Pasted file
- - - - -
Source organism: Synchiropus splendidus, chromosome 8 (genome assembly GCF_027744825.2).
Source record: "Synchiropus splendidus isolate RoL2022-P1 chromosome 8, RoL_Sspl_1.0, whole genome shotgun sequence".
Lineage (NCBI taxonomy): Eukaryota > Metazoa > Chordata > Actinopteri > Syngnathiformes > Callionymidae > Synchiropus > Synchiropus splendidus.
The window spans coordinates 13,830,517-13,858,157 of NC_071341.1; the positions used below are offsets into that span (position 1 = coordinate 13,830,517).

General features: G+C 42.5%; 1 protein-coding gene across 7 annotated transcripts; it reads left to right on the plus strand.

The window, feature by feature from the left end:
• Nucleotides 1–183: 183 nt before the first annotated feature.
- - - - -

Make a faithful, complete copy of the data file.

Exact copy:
Source organism: Synchiropus splendidus, chromosome 8 (genome assembly GCF_027744825.2).
Source record: "Synchiropus splendidus isolate RoL2022-P1 chromosome 8, RoL_Sspl_1.0, whole genome shotgun sequence".
Lineage (NCBI taxonomy): Eukaryota > Metazoa > Chordata > Actinopteri > Syngnathiformes > Callionymidae > Synchiropus > Synchiropus splendidus.
The window spans coordinates 13,830,517-13,858,157 of NC_071341.1; the positions used below are offsets into that span (position 1 = coordinate 13,830,517).

General features: G+C 42.5%; 1 protein-coding gene across 7 annotated transcripts; it reads left to right on the plus strand.

The window, feature by feature from the left end:
• Nucleotides 1–183: 183 nt before the first annotated feature.